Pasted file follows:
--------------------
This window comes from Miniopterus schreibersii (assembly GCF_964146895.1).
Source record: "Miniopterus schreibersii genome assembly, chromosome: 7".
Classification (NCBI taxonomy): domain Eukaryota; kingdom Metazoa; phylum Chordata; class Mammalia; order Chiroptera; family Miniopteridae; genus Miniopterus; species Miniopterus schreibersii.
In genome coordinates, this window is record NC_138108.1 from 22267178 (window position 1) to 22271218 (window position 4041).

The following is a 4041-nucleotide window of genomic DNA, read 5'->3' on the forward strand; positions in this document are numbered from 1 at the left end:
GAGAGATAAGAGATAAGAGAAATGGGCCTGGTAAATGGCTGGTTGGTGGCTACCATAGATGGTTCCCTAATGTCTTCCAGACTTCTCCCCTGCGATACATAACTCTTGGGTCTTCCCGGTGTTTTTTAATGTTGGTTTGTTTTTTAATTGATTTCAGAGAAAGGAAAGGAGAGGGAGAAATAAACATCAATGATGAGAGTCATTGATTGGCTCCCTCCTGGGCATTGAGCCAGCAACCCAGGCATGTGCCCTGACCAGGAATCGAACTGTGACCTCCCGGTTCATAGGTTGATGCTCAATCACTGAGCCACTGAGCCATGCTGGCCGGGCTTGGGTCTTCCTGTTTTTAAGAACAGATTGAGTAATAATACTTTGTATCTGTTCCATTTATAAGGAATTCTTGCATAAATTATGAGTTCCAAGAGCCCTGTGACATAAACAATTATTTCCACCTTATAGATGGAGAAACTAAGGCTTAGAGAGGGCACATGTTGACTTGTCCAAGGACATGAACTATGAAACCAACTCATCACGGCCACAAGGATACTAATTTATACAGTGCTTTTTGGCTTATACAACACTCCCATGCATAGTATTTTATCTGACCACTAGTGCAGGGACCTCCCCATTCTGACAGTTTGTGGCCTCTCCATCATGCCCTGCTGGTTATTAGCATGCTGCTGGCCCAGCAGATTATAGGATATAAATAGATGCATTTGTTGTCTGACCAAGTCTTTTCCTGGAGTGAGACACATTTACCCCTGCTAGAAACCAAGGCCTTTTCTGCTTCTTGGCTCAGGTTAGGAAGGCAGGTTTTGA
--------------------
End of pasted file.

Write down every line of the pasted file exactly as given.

This window comes from Miniopterus schreibersii (assembly GCF_964146895.1).
Source record: "Miniopterus schreibersii genome assembly, chromosome: 7".
Classification (NCBI taxonomy): domain Eukaryota; kingdom Metazoa; phylum Chordata; class Mammalia; order Chiroptera; family Miniopteridae; genus Miniopterus; species Miniopterus schreibersii.
In genome coordinates, this window is record NC_138108.1 from 22267178 (window position 1) to 22271218 (window position 4041).

The following is a 4041-nucleotide window of genomic DNA, read 5'->3' on the forward strand; positions in this document are numbered from 1 at the left end:
GAGAGATAAGAGATAAGAGAAATGGGCCTGGTAAATGGCTGGTTGGTGGCTACCATAGATGGTTCCCTAATGTCTTCCAGACTTCTCCCCTGCGATACATAACTCTTGGGTCTTCCCGGTGTTTTTTAATGTTGGTTTGTTTTTTAATTGATTTCAGAGAAAGGAAAGGAGAGGGAGAAATAAACATCAATGATGAGAGTCATTGATTGGCTCCCTCCTGGGCATTGAGCCAGCAACCCAGGCATGTGCCCTGACCAGGAATCGAACTGTGACCTCCCGGTTCATAGGTTGATGCTCAATCACTGAGCCACTGAGCCATGCTGGCCGGGCTTGGGTCTTCCTGTTTTTAAGAACAGATTGAGTAATAATACTTTGTATCTGTTCCATTTATAAGGAATTCTTGCATAAATTATGAGTTCCAAGAGCCCTGTGACATAAACAATTATTTCCACCTTATAGATGGAGAAACTAAGGCTTAGAGAGGGCACATGTTGACTTGTCCAAGGACATGAACTATGAAACCAACTCATCACGGCCACAAGGATACTAATTTATACAGTGCTTTTTGGCTTATACAACACTCCCATGCATAGTATTTTATCTGACCACTAGTGCAGGGACCTCCCCATTCTGACAGTTTGTGGCCTCTCCATCATGCCCTGCTGGTTATTAGCATGCTGCTGGCCCAGCAGATTATAGGATATAAATAGATGCATTTGTTGTCTGACCAAGTCTTTTCCTGGAGTGAGACACATTTACCCCTGCTAGAAACCAAGGCCTTTTCTGCTTCTTGGCTCAGGTTAGGAAGGCAGGTTTTGA